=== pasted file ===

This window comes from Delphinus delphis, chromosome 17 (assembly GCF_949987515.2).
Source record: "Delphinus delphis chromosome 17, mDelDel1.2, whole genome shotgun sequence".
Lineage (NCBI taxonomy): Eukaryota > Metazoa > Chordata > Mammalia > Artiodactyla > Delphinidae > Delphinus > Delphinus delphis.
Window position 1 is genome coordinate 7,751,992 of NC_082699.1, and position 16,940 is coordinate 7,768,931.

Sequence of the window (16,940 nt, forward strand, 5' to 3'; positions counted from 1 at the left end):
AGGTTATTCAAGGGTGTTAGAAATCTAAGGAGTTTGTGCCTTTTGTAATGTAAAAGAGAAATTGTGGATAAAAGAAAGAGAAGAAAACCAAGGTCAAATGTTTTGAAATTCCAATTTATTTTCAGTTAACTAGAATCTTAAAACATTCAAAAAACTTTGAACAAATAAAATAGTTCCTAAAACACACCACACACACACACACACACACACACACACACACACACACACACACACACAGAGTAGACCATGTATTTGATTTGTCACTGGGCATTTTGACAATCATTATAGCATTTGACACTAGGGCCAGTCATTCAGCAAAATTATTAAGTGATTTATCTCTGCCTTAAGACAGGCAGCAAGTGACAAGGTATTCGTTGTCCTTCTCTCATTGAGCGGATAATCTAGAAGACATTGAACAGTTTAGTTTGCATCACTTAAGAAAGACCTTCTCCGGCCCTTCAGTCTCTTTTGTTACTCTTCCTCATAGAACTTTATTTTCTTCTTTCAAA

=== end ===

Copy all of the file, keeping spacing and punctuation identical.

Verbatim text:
This window comes from Delphinus delphis, chromosome 17 (assembly GCF_949987515.2).
Source record: "Delphinus delphis chromosome 17, mDelDel1.2, whole genome shotgun sequence".
Lineage (NCBI taxonomy): Eukaryota > Metazoa > Chordata > Mammalia > Artiodactyla > Delphinidae > Delphinus > Delphinus delphis.
Window position 1 is genome coordinate 7,751,992 of NC_082699.1, and position 16,940 is coordinate 7,768,931.

Sequence of the window (16,940 nt, forward strand, 5' to 3'; positions counted from 1 at the left end):
AGGTTATTCAAGGGTGTTAGAAATCTAAGGAGTTTGTGCCTTTTGTAATGTAAAAGAGAAATTGTGGATAAAAGAAAGAGAAGAAAACCAAGGTCAAATGTTTTGAAATTCCAATTTATTTTCAGTTAACTAGAATCTTAAAACATTCAAAAAACTTTGAACAAATAAAATAGTTCCTAAAACACACCACACACACACACACACACACACACACACACACACACACACACACACACAGAGTAGACCATGTATTTGATTTGTCACTGGGCATTTTGACAATCATTATAGCATTTGACACTAGGGCCAGTCATTCAGCAAAATTATTAAGTGATTTATCTCTGCCTTAAGACAGGCAGCAAGTGACAAGGTATTCGTTGTCCTTCTCTCATTGAGCGGATAATCTAGAAGACATTGAACAGTTTAGTTTGCATCACTTAAGAAAGACCTTCTCCGGCCCTTCAGTCTCTTTTGTTACTCTTCCTCATAGAACTTTATTTTCTTCTTTCAAA